In Studio with Senator Hewitt: Lawsuits Are Running Business Out of Our State
Senator Sharon Hewitt joins Fred Childers in studio on This Week in Louisiana Politics TV show. Senator Hewitt discusses some of her recent legislation to solve some of the state's problems, such as her bill to hold elected officials to a higher standard, her continued work to eliminate dedicated funding and prioritize the budget, and the critical need to reduce lawsuits and lower car insurance rates. The Senator also debunks the Governor's claims of stabilizing the budget and discusses her work to recruit more qualified women to run for office.
When Fred asks about her legislation on sexual harassment, Senator Hewitt explains that she worked to pass sexual harassment legislation last year that established better policies in the state. Then she requested that the Legislative Auditor perform an audit to scope out the extent of the sexual harassment problem in the state of Louisiana. His audit determined that we had spent $10.4 million dollars of taxpayer funds over the last ten years on sexual harassment settlements and judgments. "My constituents were outraged that we were spending their tax dollars on the indiscretions of bad actors, when the needs of our state are so great," says the Senator. This year the Senator's legislation held elected officials to a higher standard. "Those guilty of sexual harassment should be held accountable for their actions," says the Senator.
Fred asks Senator Hewitt about the lack of women in the state legislature. Senator Hewitt explains that while women make up 53% of the registered voters, only 16% of Louisiana's legislature is made up of women, which is not very representative of our demographics. Senator Hewitt says that she actively recruited and is supporting a number of qualified women around the state who are running for office. "We are all a product of our own life experiences and bring a different perspective to solving problems."
Senator Hewitt also debunks the Governor's claim last year that he had cut $600M from the budget, which she says was proven to be false. The Governor's budget has increased every year and is the largest in the history of the state. "To me a cut is when you are spending less today than you were before," says Hewitt.
When asked about the Governor's TV commercial that claims he has stabilized the budget, Senator Hewitt explains that a "stabilized budget to one person is a tax increase to somebody else." She says that the Governor increased taxes by $300M last year with the sales tax hike and the state received a $500M increase in state sales taxes when Trump cut the Federal taxes. The $800M in new taxes was more than the state needed, resulting in a $300M surplus.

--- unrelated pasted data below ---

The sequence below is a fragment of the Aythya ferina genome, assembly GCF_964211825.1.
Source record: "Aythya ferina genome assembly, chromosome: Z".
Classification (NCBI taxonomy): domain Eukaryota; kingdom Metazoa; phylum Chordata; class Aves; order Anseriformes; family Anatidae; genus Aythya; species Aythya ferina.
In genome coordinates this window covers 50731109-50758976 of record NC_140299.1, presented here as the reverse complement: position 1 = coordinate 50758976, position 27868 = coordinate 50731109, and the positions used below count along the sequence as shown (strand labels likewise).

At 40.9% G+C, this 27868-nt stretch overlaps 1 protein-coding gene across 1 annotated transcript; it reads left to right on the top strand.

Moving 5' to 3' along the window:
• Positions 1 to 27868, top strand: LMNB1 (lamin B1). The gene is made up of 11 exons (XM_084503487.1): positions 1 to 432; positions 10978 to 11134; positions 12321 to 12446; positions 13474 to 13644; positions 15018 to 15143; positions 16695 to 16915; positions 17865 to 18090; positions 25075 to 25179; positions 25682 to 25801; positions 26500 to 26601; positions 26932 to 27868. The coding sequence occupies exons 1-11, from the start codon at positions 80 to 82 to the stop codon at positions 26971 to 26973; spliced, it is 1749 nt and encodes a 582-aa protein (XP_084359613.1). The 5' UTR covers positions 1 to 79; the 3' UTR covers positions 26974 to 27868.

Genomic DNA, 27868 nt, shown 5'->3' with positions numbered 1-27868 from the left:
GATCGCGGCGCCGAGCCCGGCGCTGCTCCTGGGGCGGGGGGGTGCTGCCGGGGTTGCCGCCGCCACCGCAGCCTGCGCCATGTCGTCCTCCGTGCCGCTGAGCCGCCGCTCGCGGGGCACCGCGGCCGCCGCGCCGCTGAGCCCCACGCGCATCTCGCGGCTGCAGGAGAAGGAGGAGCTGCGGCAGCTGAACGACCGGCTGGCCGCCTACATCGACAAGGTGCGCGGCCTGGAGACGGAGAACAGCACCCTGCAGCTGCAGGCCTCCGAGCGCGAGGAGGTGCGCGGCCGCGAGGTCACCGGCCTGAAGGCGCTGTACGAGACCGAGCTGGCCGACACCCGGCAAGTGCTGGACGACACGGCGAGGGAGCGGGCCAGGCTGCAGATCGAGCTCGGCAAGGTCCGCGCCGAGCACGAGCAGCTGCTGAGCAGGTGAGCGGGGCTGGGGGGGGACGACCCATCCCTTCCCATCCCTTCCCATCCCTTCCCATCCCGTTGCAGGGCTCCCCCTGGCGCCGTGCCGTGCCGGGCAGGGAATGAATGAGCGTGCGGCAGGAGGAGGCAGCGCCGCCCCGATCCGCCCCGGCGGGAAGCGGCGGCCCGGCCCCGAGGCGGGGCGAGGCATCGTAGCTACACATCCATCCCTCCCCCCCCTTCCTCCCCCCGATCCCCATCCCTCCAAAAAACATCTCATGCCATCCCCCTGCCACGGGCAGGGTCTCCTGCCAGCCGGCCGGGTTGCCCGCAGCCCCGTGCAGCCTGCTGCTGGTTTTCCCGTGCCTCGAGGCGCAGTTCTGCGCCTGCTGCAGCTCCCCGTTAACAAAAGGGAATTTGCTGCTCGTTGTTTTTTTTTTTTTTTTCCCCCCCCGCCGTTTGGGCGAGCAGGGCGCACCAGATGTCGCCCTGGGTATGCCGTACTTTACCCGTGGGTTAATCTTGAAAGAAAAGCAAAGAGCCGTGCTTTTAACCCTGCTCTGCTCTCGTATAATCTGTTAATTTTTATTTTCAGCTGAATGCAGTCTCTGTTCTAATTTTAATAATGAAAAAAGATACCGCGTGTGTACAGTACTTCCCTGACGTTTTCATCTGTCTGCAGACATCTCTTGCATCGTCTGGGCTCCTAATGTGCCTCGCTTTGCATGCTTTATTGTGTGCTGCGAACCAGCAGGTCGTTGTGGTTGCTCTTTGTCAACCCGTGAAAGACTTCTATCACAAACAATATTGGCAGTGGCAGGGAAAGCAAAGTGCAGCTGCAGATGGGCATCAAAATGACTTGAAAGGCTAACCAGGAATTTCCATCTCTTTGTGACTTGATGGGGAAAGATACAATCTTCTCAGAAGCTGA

The Senator also discusses her continued work over the last three years to eliminate $120M in dedicated funding. "Half of the state's budget is wrapped up in dedicated funds, which prevents us from having all of the money on the table," says Hewitt. "We need to make everybody compete for funding and allow us to prioritize the needs of our state."
Senator Hewitt goes on to discuss how tort and insurance reform is one of the single biggest issues in our state right now. “Our society and our laws in Louisiana provide for a very litigious environment and it is running businesses out of our state. If we don't make a major course correction, we're going to be in a world of hurt,” says Hewitt. "We have the 2nd highest car insurance rates in the country, which every Louisiana citizen knows and experiences. And we have trucking companies that are having difficulty getting insurance because the big insurance companies don't want to write insurance for them." The Senator describes her seatbelt gag bill, which would allow a jury to be told if a person injured in a car accident was not wearing their seatbelt. "This is a common sense bill," says Hewitt. When asked what happened to the bill, Hewitt responds, "The trial lawyers killed it!"